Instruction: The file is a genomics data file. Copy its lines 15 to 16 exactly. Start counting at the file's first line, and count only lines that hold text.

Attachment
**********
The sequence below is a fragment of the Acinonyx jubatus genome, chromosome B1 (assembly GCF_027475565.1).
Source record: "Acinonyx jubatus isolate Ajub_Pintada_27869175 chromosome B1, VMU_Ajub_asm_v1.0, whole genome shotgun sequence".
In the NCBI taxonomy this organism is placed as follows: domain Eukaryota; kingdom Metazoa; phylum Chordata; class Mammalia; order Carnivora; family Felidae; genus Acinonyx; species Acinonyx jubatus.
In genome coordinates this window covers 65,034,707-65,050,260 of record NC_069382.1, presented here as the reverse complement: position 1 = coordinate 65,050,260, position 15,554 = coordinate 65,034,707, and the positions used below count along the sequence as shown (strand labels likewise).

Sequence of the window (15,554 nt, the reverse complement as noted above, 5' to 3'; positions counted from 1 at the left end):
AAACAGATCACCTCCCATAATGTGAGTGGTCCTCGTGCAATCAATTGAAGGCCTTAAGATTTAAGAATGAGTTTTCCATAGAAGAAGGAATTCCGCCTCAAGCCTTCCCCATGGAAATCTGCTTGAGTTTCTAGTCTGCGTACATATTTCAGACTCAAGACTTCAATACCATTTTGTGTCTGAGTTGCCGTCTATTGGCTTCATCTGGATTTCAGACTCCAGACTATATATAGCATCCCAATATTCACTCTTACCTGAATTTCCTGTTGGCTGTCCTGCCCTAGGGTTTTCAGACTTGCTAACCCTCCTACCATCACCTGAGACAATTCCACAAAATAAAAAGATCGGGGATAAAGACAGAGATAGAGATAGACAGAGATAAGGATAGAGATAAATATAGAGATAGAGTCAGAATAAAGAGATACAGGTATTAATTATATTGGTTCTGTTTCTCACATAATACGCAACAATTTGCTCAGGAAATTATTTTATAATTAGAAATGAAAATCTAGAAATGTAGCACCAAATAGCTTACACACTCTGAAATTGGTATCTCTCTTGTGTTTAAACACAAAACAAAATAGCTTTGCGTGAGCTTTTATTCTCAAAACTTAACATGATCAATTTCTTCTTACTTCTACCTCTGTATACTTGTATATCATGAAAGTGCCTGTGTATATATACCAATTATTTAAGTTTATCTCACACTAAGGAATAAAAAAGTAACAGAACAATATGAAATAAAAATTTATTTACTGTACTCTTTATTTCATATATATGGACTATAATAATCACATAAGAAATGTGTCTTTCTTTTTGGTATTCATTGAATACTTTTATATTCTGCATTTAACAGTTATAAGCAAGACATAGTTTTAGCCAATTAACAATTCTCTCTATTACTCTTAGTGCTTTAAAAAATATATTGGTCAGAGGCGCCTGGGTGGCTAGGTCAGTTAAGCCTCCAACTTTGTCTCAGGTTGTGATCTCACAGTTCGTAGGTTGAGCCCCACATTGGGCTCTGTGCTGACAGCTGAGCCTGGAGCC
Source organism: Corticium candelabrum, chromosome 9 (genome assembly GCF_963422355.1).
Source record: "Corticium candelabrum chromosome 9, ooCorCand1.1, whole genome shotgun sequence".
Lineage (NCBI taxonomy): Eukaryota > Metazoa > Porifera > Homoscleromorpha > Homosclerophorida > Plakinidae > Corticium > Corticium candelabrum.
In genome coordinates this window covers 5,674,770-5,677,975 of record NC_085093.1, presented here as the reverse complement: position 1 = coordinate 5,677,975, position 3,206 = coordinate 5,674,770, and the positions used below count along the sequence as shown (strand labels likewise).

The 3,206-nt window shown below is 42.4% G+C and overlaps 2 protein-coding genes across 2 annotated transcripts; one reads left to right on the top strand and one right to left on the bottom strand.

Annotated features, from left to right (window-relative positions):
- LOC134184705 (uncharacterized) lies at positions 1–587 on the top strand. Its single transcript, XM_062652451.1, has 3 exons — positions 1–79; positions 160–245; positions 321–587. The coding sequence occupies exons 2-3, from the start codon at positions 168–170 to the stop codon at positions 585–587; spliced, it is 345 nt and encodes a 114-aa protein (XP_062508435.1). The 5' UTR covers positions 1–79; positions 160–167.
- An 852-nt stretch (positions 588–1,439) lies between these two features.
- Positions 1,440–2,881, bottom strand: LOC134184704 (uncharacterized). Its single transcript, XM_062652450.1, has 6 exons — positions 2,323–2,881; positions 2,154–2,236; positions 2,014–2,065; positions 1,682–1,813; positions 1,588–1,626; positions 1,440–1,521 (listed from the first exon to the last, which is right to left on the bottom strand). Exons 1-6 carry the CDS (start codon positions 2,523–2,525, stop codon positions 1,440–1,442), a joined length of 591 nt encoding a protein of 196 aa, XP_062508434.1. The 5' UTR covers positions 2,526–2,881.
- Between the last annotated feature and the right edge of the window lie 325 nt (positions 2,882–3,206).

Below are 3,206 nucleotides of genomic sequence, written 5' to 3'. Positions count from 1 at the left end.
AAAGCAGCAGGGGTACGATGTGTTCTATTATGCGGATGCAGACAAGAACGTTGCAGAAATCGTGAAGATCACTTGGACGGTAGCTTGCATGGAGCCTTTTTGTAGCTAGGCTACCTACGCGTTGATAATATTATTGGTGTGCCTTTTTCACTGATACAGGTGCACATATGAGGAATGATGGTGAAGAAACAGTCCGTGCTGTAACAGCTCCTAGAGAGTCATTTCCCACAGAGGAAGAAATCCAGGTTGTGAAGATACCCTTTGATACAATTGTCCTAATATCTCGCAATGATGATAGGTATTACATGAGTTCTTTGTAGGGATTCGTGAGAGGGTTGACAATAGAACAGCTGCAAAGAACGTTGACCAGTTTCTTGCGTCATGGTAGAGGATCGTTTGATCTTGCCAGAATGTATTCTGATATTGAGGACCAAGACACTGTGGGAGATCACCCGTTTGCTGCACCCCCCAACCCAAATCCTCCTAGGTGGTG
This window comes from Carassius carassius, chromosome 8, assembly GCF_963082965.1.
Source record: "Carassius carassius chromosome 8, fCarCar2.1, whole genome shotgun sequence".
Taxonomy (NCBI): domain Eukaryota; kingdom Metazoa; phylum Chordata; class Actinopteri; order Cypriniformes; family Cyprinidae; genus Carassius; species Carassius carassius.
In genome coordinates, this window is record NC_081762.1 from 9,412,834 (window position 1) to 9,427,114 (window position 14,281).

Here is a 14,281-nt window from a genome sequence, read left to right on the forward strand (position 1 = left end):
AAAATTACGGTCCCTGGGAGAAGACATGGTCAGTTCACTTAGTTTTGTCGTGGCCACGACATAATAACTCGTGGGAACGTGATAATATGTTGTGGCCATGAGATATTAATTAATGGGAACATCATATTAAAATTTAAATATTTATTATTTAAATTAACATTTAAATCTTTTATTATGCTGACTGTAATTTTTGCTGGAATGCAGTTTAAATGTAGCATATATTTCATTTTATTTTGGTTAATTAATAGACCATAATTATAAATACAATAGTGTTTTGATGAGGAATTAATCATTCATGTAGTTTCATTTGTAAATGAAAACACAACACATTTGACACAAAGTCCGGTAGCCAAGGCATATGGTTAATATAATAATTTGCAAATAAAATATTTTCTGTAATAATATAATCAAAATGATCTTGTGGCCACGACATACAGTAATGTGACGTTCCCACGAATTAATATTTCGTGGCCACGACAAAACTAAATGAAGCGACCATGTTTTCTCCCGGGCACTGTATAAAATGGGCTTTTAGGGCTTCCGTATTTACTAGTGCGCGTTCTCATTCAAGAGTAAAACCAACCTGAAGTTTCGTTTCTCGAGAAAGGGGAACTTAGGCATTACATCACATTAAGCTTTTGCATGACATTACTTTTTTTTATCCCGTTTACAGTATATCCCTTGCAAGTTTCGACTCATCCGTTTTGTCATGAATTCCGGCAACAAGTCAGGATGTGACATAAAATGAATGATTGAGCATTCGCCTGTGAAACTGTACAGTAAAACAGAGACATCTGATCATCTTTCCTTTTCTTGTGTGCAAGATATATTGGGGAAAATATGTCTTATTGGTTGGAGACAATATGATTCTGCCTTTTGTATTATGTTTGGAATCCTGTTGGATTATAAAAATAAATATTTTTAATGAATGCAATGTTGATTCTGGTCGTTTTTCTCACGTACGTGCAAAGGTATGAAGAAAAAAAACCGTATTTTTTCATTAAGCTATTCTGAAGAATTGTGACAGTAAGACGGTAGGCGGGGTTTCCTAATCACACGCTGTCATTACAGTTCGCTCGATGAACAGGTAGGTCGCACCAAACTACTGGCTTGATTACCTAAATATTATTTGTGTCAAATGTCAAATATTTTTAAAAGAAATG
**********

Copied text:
- Positions 1,440–2,881, bottom strand: LOC134184704 (uncharacterized). Its single transcript, XM_062652450.1, has 6 exons — positions 2,323–2,881; positions 2,154–2,236; positions 2,014–2,065; positions 1,682–1,813; positions 1,588–1,626; positions 1,440–1,521 (listed from the first exon to the last, which is right to left on the bottom strand). Exons 1-6 carry the CDS (start codon positions 2,523–2,525, stop codon positions 1,440–1,442), a joined length of 591 nt encoding a protein of 196 aa, XP_062508434.1. The 5' UTR covers positions 2,526–2,881.
- Between the last annotated feature and the right edge of the window lie 325 nt (positions 2,882–3,206).